the article is an apparel or textile article made of fabrics or fibers containing not less than 23 percent by weight of cashmere; or
the sum of the cost or value of cashmere components of the article is not less than 51 percent of the appraised value of the article at the time it is entered;
in the case of an article that is a textile or apparel article, the yarn and fabric used to manufacture the article are produced in Mongolia;
the sum of the cost or value of the materials produced in, and the direct costs of processing operations performed in, Mongolia or the customs territory of the United States is not less than 35 percent of the appraised value of the article at the time it is entered; and
the President determines that the article is not import-sensitive, after receiving the advice of the United States International Trade Commission in accordance with section 503(e) of the Trade Act of 1974 (19 U.S.C. 2463(e)).
An article shall not be treated as the growth, product, or manufacture of Mongolia for purposes of paragraph (1)(A) by virtue of having merely undergone—
simple combining or packaging operations; or
mere dilution with water or mere dilution with another substance that does not materially alter the characteristics of the article.
Verification with respect to transshipment for textile and apparel articles
Not later than April 1, July 1, October 1, and January 1 of each year, the Commissioner of U.S. Customs and Border Protection shall verify that textile and apparel articles imported from Mongolia to which duty-free treatment is extended under this Act are not being unlawfully transshipped into the United States.
Report to President
If the Commissioner determines pursuant to paragraph (1) that textile and apparel articles imported from Mongolia to which duty-free treatment is extended under this Act are being unlawfully transshipped into the United States, the Commissioner shall report that determination to the President.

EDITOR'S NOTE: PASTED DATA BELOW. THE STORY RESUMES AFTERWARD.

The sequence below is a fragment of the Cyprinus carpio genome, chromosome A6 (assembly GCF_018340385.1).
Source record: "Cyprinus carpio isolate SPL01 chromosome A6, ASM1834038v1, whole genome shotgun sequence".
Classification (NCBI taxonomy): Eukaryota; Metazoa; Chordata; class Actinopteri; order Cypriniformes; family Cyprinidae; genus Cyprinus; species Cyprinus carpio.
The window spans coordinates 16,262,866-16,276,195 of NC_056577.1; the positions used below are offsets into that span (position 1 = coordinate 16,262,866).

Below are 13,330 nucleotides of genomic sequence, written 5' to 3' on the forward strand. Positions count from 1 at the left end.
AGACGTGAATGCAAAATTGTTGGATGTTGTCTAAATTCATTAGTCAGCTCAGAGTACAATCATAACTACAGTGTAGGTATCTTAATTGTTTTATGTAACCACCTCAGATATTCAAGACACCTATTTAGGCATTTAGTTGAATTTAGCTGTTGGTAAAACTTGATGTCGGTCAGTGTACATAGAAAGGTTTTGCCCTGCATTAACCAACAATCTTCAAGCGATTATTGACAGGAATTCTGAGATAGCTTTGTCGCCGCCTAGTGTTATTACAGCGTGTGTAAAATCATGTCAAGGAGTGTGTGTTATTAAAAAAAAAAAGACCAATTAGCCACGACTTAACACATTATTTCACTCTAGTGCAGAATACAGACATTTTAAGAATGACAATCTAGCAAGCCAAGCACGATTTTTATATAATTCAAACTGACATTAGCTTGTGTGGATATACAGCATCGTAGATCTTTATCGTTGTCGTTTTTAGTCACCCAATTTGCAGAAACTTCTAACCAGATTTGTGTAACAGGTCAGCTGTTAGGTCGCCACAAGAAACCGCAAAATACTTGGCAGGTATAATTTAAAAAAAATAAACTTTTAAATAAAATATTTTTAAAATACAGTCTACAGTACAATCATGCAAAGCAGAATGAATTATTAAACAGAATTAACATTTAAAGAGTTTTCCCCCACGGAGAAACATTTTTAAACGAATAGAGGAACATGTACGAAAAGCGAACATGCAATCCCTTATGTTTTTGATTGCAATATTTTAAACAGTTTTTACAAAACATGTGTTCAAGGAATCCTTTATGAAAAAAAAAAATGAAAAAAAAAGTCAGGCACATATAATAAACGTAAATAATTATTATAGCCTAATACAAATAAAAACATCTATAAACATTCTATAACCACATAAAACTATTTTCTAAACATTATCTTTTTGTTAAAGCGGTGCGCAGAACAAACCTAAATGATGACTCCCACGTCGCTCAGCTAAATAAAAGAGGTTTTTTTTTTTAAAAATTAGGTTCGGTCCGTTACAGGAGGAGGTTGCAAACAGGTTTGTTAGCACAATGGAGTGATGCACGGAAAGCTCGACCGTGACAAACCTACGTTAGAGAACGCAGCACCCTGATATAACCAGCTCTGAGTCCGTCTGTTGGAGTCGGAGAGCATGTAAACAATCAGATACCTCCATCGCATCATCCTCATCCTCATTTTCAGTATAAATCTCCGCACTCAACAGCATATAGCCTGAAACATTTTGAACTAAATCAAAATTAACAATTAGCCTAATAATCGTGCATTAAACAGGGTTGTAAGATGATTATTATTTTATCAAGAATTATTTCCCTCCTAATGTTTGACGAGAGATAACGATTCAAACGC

Duty-free treatment may be provided under this Act only if the President determines and certifies to Congress that—
Mongolia meets the requirements set forth in paragraphs (1), (2), and (3) of section 104(a) of the African Growth and Opportunity Act (19 U.S.C. 3703(a)); and
after taking into account the factors set forth in paragraphs (1) through (7) of subsection (c) of section 502 of the Trade Act of 1974 (19 U.S.C. 2462), Mongolia meets the eligibility requirements of such section 502.
Withdrawal, suspension, or limitation of preferential treatment; mandatory graduation
The provisions of subsections (d) and (e) of section 502 of the Trade Act of 1974 (19 U.S.C. 2462) shall apply with respect to Mongolia to the same extent and in the same manner as such provisions apply with respect to beneficiary developing countries under title V of that Act (19 U.S.C. 2461 et seq.).
Termination of duty-Free treatment
No duty-free treatment extended under this Act shall remain in effect after December 31, 2025.
In this section:
Customs territory of the United States
The term customs territory of the United States has the meaning given the term in General Note 2 of the Harmonized Tariff Schedule of the United States.
The term cashmere means fine hair obtained from a cashmere goat (capra hircus laniger).
Not later than one year after the date of the enactment of this Act, and periodically thereafter, the President shall monitor, review, and provide a briefing to the appropriate congressional committees on—
the implementation of this Act;
compliance of Mongolia with the eligibility requirements described in section 3(d); and
the trade and investment policy of the United States with respect to Mongolia.
Appropriate congressional committees defined
In this section, the term appropriate congressional committees means—
the Committee on Ways and Means and the Committee on Foreign Affairs of the House of Representatives; and
the Committee on Finance and the Committee on Foreign Relations of the Senate.